Wlliam Gilmore Simms
The Simms Review (Vol 15: No 1) >> Annual Address Before the South Caroliniana Society, 3 April 1943 >> Page 32

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Page 32

Speech | 2007
Transcription Simms liked to speak of the "absquatulation" instead of the
defaulting of a bank official or the "lachesse" rather than the
delinquency of a publisher. One word that stumped us for a
year or more was one that looked like u-s-q-u-e-b-a-u-g-h. We
were convinced that Simms' handwriting had played us a scurvy
trick this time. The library officials at Furman struggled over
it with us, with magnifying glasses and dictionaries of foreign
words in several languages. Finally, the answer came from
four different quarters almost at once. My sister, reading Don
Byrne's Marco Polo, came upon a description of a wine shop
in Venice which catered to the tastes of sailors from all na-
tions. One potexit drink they kept on hand for the lusty Scots
was named usquebaugh. Next, we read a wild and wooly Texan
pioneer story in the Saturday Evening Post in which the hero
manufactured his own Irish brew, wisque borsagh. Third, a
story in Red Book told of one of the Dukes of Ormand going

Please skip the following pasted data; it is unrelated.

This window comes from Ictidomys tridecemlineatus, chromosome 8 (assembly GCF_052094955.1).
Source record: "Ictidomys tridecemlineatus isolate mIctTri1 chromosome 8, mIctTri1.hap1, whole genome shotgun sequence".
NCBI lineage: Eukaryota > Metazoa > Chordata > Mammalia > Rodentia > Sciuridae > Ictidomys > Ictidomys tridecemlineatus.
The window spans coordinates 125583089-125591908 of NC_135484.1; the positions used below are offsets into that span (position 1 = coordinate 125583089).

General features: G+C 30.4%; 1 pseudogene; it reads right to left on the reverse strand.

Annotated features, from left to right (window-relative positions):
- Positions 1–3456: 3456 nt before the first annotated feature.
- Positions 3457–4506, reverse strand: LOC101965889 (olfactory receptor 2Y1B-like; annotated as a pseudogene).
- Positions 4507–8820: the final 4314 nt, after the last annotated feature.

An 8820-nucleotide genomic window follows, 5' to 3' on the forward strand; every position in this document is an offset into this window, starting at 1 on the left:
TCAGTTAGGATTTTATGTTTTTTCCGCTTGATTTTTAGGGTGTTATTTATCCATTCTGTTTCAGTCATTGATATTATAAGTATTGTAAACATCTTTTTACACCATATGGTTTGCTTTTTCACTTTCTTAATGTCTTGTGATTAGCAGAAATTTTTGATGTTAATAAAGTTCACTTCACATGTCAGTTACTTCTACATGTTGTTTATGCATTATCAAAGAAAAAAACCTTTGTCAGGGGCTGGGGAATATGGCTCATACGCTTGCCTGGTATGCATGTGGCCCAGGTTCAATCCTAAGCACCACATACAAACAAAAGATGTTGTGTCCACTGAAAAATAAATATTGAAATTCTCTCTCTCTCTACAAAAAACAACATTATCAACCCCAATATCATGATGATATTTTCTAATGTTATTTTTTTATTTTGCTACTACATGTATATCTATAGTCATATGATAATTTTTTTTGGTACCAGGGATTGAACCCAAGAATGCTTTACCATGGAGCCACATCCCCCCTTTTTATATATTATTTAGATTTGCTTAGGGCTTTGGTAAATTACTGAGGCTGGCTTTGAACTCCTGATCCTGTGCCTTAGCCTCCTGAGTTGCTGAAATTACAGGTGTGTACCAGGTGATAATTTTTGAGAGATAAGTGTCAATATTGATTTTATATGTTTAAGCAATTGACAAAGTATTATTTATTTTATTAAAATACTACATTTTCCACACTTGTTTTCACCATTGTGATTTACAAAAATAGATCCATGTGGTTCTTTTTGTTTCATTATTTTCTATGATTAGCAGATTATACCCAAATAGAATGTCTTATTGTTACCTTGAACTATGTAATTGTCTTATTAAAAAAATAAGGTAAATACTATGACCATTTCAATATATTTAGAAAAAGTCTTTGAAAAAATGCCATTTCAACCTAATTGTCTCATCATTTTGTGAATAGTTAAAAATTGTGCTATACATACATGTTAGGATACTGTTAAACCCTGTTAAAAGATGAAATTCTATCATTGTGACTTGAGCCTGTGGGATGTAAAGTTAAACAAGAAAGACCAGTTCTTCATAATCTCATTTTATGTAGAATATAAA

from Ireland to the court of Henry VIII fortified with a species
of dynamite known as arsguebaught. Henry VIII liked it so
well that they took a supply along with them when they crossed
the Channel to visit the Field of the Cloth of Gold near the
old town of Guines, in France. Lastly, we were humiliated by
an eminent philologist of the University of Chicago on a visit
to Greenville, who, upon hearing of our discussion, said in effect
"Aw shucks ! Why didn't you look in Webster in the first place ?
It's nothing but the old word for whiskey." Sure enough, there
it was, usquebaugh, just as we had read it a year or so before,
and doubted our own eyes.
Simms' affection for coined words is a very definite character-
istic. "I am in a state of betweenity," he writes to Hayne, or
perhaps, in the coinage of Lamb, "I am very beddish", or "very
unwellish", or "rather unwell today." He liked to speak of
his column in the Charleston papers as his letterary report'.
Or, to Hammond : "Please scissorize all that concerns me in the
Augusta papers and send it on."
Simms liked to poke fun at his intimates by giving a wicked
twist to old phrases. For example, in inviting northern friends
to spend Christmas at the plantation, he says: "Come and set
the Yule Log. There shall be cakes and ale, and ginger shall
be hot in the mouth-in spite of your virtue." Or perhaps he
liked to jibe at himself : "My wife has just added another girl
to my stock, or to my flock." Or, "My wife has added a boy
to my collection." Many of his expressions sound very current
in our ears : "The top of the morning to you", or, "knock that
theory into a cocked hat", or, in advising a friend during Re-
construction "Keep your powder dry."
A very interesting phrase of Simms' love of words is the
nicety and aptness of his use of metaphor and simile. We find
him complaining to an intimate of the briefness of his letter :